Tips for Looking for a New Job on the Sly

Nancy Anderson
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On average, Americans switch jobs 10 to 15 times over the course of their careers. When your current position no longer meets your needs in terms of salary, benefits, promotion opportunities or quality of life, it may be time to move on, and that usually means starting a job search while still employed. If you find yourself in this position, here are a few tips to help you succeed.

Keep Your Search at Home

It is unethical to use work resources, including your time on the clock, for your job search. Also, by confining all job search activities to off-work locations and hours, you are less likely to be seen or overheard checking out prospective employers. Don't share information about your job search with other employees, even if they seem trustworthy, and avoid checking the email and phone number that you use in your job search during job hours. If you must check or reply during the day, take your lunch break offsite to decrease the chance that someone will find out that you are looking for work.

Ask for Interview Accommodations

Typical job interviews take place during work hours but taking a lot of time off may alert your employer to your job search. Instead, try to schedule interviews outside of your current job hours. If you let prospective employers know that you are currently employed and don't want to take a lot of time off, they may value your work ethic and be willing to help you find a solution. Perhaps interviews are available early in the morning or late in the day after you leave the office. Phone or video-chat interviews are other options that take less time than commuting to an in-person interview.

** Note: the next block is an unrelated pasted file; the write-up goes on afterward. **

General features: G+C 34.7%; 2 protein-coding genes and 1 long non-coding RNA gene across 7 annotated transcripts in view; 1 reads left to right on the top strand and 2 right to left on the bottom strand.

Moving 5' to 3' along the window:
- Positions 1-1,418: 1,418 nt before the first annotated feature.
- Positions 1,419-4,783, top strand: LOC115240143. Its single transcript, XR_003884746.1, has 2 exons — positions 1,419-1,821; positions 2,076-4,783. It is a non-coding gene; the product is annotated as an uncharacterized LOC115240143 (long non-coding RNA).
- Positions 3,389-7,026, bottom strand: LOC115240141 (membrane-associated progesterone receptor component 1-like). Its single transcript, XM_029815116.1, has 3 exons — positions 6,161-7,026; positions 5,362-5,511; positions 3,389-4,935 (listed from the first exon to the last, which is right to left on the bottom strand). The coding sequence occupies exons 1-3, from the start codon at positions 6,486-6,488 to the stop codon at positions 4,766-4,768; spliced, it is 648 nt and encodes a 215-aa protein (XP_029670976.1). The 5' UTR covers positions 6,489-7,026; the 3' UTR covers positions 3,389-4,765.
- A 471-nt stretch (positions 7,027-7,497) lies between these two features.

Request Discretion

Be sure to let all prospective employers know you have not alerted your current employer to your job search. This is especially important if you work in a niche industry where employers have a lot of contact with each other or if you are applying for positions at companies located in the same area in which you work. It's a good idea to mention your need for discretion with all of the people you interact with during your search and to reinforce the request at each stage of the hiring process.

Give Your Current Job Your All

One of the best ways to keep your job search private is by continuing to perform well in your current position. Don't just do enough to get by at your current company. Take on challenges, volunteer to help coworkers, and continue learning new things. If you are seen as a capable and hard worker, your supervisor is unlikely to think you are looking for work elsewhere. This also puts you in line for promotion opportunities, especially if your job search doesn't work out.

A new job can be just what you need to move your career along, but until you have accepted that job offer, take steps to safeguard your current work. By being discrete, doing job search activities on your own time and continuing to succeed in your current role, you protect your interests on all fronts, helping to ensure a successful future whether a great new position comes along or you decide to stay put.


Photo courtesy of library.ramsey@Flickr.com

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